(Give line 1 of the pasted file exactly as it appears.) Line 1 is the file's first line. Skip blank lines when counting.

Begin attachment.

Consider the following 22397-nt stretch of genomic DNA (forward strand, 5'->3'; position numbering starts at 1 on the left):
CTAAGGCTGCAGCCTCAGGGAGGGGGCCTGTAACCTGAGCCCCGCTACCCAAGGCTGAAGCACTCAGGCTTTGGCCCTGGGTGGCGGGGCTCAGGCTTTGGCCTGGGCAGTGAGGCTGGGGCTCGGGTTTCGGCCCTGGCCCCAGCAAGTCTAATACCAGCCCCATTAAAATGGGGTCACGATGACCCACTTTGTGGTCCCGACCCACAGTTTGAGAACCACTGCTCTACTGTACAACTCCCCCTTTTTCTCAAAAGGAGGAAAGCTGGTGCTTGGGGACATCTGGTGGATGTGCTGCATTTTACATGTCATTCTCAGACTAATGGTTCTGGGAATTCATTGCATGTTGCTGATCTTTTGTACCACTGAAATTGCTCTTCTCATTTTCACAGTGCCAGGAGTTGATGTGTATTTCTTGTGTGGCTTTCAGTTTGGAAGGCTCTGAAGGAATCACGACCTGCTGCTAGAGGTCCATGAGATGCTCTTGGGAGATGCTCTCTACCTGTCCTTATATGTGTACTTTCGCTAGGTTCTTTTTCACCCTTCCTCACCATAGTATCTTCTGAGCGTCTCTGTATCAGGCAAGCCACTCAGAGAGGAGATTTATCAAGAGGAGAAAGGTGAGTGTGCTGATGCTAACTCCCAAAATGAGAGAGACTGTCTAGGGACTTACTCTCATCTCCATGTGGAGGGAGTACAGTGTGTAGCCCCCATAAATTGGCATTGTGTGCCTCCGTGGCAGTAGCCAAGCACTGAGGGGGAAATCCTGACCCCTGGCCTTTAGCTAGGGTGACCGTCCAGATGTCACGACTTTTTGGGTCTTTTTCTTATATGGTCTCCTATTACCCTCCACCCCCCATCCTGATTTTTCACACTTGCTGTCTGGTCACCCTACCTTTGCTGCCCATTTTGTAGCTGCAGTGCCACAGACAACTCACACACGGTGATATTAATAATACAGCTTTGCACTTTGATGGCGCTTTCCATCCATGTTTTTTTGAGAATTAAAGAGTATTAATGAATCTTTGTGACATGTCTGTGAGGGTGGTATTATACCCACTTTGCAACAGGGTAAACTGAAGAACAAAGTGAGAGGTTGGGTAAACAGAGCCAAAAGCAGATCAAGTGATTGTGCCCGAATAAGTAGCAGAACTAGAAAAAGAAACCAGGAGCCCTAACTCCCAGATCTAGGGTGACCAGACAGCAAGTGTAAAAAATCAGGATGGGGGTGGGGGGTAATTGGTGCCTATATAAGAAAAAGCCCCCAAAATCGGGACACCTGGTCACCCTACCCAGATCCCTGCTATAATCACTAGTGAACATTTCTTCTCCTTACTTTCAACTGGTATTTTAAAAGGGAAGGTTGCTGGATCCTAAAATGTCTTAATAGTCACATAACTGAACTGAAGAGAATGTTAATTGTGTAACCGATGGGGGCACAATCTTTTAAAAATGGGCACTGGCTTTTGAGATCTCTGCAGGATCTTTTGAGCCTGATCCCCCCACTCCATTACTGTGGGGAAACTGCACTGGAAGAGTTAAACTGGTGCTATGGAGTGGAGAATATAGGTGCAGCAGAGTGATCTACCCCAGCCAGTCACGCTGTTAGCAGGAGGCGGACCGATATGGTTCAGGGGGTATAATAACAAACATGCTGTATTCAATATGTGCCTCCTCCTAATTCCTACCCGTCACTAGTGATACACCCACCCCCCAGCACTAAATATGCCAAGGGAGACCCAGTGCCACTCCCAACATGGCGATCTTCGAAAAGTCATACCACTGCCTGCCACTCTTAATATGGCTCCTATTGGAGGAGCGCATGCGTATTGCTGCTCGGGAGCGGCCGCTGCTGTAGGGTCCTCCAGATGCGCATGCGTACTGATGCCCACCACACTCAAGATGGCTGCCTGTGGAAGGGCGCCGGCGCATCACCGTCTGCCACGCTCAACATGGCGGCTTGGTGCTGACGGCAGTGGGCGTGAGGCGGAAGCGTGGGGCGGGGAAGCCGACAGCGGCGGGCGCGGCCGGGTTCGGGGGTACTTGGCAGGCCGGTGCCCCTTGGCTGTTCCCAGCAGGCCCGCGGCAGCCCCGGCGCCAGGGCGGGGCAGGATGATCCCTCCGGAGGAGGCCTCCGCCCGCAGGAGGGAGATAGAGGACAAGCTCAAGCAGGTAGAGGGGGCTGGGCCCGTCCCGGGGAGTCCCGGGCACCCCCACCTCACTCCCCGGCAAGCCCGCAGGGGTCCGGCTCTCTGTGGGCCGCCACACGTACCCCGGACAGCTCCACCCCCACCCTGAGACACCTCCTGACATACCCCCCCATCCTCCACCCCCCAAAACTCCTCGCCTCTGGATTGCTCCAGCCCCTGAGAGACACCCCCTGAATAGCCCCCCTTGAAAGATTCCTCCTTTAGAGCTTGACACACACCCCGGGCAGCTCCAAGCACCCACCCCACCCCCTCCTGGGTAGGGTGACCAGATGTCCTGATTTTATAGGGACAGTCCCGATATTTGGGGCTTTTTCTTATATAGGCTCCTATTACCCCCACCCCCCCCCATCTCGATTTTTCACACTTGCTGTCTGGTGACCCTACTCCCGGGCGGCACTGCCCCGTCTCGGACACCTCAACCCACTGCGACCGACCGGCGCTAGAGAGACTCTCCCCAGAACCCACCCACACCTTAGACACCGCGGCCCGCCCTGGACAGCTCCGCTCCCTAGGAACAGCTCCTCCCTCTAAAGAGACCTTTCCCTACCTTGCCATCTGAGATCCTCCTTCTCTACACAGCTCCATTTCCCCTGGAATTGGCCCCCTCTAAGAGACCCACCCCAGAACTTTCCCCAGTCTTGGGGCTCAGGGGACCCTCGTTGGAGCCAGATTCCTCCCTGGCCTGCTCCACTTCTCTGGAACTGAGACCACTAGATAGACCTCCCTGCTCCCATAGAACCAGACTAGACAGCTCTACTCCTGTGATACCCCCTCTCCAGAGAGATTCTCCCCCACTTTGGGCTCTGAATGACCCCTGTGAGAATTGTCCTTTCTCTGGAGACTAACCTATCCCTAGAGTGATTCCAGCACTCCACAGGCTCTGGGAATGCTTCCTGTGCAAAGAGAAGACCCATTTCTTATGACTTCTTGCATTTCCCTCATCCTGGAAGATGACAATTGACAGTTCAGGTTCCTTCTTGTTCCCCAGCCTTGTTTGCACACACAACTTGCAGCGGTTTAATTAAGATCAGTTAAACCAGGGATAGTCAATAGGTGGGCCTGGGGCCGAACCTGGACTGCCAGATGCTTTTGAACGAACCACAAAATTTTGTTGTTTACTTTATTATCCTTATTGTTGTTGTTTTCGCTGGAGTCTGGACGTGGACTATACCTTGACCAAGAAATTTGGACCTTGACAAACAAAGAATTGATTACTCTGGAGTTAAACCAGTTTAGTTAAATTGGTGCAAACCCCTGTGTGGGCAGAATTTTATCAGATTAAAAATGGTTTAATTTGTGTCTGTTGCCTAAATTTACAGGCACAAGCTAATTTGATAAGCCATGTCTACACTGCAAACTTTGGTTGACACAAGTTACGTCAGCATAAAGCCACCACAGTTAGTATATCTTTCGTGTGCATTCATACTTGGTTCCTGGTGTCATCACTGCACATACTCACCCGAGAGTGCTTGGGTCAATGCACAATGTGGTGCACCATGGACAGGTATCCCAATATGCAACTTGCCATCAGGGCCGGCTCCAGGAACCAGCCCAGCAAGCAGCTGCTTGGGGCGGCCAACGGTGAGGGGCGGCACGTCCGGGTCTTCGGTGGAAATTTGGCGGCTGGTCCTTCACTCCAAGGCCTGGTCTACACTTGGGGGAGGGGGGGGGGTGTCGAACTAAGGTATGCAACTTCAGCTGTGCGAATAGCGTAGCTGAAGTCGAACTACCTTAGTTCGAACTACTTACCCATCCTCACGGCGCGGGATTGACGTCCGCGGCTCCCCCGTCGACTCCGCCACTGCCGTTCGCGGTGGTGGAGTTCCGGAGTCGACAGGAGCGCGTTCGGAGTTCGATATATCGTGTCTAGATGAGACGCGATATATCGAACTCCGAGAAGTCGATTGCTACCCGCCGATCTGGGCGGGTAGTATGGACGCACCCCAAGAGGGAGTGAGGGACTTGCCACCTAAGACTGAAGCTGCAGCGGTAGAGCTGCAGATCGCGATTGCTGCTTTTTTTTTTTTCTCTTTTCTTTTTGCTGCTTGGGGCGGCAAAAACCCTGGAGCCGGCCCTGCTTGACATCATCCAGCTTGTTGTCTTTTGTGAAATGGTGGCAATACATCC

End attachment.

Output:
Consider the following 22397-nt stretch of genomic DNA (forward strand, 5'->3'; position numbering starts at 1 on the left):